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There’s nothing easy about being an Indians fan anymore

Corey Kluber

(Photo by Mark Brown/Getty Images)

Some Major League teams were forced to say goodbye to fan favorites last week due the vagaries of free agency.

Zach Wheeler is now in Philadelphia.  Gerrit Cole will pitch for the Yankees. Madison Bumgarner is headed to Arizona. Anthony Rendon is an Angel.

It’s because of this many called the recently completed Winter Meetings the most exciting in years.

Sure, but when this happens, when players abandon fan bases, there is often a feeling of helplessness, as if there was nothing anyone could do to prevent it from happening. One team had the money, the other wasn’t willing to spend it. Life goes on.

It comes down to the basic dilemma about being a fan: Do you root for the players or the uniform? The players come and go, the jersey just comes out of the wash, ready for another day.

Well, imagine what it’s like being a fan of the Cleveland Indians these days. The franchise isn’t particularly cash-strapped like the Marlins and Rays appear to be. But it is neither the Yankees or Dodgers, willing or able to spend whatever seems necessary to remain competitive.

Maybe the Indians once felt that way. They do not now. They are in the midst of a significant salary dump that has already cost them one of the franchise’s greatest pitchers and may soon cost it its best player.

And the Indians are doing this by choice.

Over the weekend, they traded two-time Cy Young Award-winning Corey Kluber to the Texas Rangers. And within a few days, depending on who you believe, they might deal the smiling face of the franchise, Francisco Lindor.

Kluber is the only two-time Cy Young Award winner in team history, but that didn’t stop the Indians from dangling him from every low-hanging limb when the first sign of a possible recession hit last season. First, we heard it might the Angels, Yankees, maybe the Dodgers.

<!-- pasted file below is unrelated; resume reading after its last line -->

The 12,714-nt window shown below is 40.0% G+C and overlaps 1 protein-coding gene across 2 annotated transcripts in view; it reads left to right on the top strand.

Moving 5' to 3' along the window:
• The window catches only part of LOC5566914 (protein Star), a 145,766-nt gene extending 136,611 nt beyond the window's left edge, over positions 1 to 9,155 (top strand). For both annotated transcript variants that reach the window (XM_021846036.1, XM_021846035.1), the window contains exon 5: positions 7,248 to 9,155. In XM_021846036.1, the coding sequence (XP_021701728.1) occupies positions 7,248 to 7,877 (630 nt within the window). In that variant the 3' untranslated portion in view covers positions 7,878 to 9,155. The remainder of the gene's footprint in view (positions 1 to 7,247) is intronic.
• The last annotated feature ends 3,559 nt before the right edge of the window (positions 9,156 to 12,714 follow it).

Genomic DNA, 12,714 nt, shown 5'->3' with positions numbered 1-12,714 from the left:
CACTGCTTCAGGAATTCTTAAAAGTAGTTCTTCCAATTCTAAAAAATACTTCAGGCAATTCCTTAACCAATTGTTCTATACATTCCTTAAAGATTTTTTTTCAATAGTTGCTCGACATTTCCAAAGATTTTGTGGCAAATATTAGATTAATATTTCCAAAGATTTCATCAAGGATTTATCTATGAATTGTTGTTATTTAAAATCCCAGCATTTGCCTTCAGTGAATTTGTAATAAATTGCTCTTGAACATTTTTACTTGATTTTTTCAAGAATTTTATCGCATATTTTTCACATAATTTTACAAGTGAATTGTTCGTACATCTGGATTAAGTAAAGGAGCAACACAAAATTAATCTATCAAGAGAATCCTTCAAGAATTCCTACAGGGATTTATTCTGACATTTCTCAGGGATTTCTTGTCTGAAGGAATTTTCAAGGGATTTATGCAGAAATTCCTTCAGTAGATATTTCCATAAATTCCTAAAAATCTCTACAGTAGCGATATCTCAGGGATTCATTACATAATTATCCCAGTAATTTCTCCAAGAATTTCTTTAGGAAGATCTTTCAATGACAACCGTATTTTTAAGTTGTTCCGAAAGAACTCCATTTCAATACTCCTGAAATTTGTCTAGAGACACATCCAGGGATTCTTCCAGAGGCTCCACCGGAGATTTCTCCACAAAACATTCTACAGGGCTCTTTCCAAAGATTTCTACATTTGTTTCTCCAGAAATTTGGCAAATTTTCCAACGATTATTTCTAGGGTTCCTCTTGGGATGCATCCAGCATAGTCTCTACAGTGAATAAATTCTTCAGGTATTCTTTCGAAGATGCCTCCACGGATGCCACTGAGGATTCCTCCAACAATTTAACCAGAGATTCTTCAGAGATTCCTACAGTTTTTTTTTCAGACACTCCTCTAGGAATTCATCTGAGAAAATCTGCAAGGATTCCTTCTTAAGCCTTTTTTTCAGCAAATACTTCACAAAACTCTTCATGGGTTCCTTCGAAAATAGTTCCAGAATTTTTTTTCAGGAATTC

Who do the Indians will receive in return? Right-handed reliever Emmanuel Clase and veteran outfielder Delino DeShields, Jr.

Right, we know.

Make no mistake. This move was financially driven. Kluber will be a free agent after the season and the Indians determined they would not be able to re-sign him and maybe even didn’t want to. So they dumped him.

They dumped him because they felt they had acquired enough inside information last summer about what life might be without him. You’ll recall Kluber’s ulna was smashed by a line drive off the bat of Miami’s Brian Anderson on May 1.

In order to survive, the Indians had to find out whether Shane Bieber and Mike Clevinger could compensate and if a young kid like Aaron Civale had the potential. All the boxes were checked.

After the season was over, the Indians danced the dance. They exercised the $17.5 million option on his deal because they figured holding onto to him would give him a chance to re-established his worth. If that didn’t work out, they could always back out of their $18 million club option for 2021.

But it never got to that point because the Rangers needed starting pitching. They were willing to take a one-year gamble on Kluber’s remaining skill set. The Rangers threw in an intriguing young reliever in Clase, whose fastball and cutter clock in the 90s. He had a 2.31 ERA in just over 23 innings with 21 strikeouts after averaging about a strikeout an inning in the minors.

Bottom line: The Indians save Kluber’s $17.5 million salary, which drops their total team payroll to under $100 million mark. The number has decreased incrementally over the last three seasons.

During his career with the Indians, Kluber, 33, a three-time All-Star, was 98-58 with a 3.16 ERA and a 1.086 WHIP. Last season, he pitched just 35 2/3 innings over seven starts before getting injured with a 5.80 ERA. Kluber also had an average fastball velocity of 92.4 mph.

Francisco Lindor

(Photo by Scott Taetsch/Getty Images)

The idea of trading Lindor, a two-time Gold Glove winner and four-time All-Star, seems even more baffling. And yet during the Winter Meetings, each day seemed to include some conversation about a deal with the Dodgers. The deal would bring infielder Gavin Lux, one of the game’s Top 5 prospects back in return.

Why Lindor? Well, he’s projected to make $16.7 million in arbitration in 2020 before becoming a free agent in 2021. Just imagine the kind of deal a player with his talent, who would be just 27 years old, would command.

It doesn’t seem to be a situation the new Indians would be comfortable with. So why not trade him now and bank that Lux, with six controllable years, could turn into the same type of player.

It certainly appears being an Indians fan is going to require patience and understanding from now on. That’s why rooting for the uniform always makes more sense.